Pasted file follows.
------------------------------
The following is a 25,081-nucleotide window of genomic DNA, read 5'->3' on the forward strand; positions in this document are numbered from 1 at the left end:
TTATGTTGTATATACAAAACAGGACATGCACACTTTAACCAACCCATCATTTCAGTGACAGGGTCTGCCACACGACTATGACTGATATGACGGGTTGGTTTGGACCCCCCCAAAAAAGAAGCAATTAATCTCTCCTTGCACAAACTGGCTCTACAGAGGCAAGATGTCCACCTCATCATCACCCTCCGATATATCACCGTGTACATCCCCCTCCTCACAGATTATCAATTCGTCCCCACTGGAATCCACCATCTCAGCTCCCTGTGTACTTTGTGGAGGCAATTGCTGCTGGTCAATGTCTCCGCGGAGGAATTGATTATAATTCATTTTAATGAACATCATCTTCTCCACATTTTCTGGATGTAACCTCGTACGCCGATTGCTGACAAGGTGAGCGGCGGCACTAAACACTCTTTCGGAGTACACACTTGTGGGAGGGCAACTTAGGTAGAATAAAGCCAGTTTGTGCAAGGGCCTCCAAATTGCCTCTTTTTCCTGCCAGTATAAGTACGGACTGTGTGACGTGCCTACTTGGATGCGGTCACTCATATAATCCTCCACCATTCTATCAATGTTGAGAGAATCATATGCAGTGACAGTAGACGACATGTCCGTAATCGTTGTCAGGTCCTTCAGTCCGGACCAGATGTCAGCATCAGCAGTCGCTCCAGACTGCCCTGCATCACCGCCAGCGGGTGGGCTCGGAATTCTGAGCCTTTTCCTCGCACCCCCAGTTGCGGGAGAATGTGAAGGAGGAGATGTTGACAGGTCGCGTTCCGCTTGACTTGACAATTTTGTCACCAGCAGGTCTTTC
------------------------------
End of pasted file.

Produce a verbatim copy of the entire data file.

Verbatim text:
The following is a 25,081-nucleotide window of genomic DNA, read 5'->3' on the forward strand; positions in this document are numbered from 1 at the left end:
TTATGTTGTATATACAAAACAGGACATGCACACTTTAACCAACCCATCATTTCAGTGACAGGGTCTGCCACACGACTATGACTGATATGACGGGTTGGTTTGGACCCCCCCAAAAAAGAAGCAATTAATCTCTCCTTGCACAAACTGGCTCTACAGAGGCAAGATGTCCACCTCATCATCACCCTCCGATATATCACCGTGTACATCCCCCTCCTCACAGATTATCAATTCGTCCCCACTGGAATCCACCATCTCAGCTCCCTGTGTACTTTGTGGAGGCAATTGCTGCTGGTCAATGTCTCCGCGGAGGAATTGATTATAATTCATTTTAATGAACATCATCTTCTCCACATTTTCTGGATGTAACCTCGTACGCCGATTGCTGACAAGGTGAGCGGCGGCACTAAACACTCTTTCGGAGTACACACTTGTGGGAGGGCAACTTAGGTAGAATAAAGCCAGTTTGTGCAAGGGCCTCCAAATTGCCTCTTTTTCCTGCCAGTATAAGTACGGACTGTGTGACGTGCCTACTTGGATGCGGTCACTCATATAATCCTCCACCATTCTATCAATGTTGAGAGAATCATATGCAGTGACAGTAGACGACATGTCCGTAATCGTTGTCAGGTCCTTCAGTCCGGACCAGATGTCAGCATCAGCAGTCGCTCCAGACTGCCCTGCATCACCGCCAGCGGGTGGGCTCGGAATTCTGAGCCTTTTCCTCGCACCCCCAGTTGCGGGAGAATGTGAAGGAGGAGATGTTGACAGGTCGCGTTCCGCTTGACTTGACAATTTTGTCACCAGCAGGTCTTTC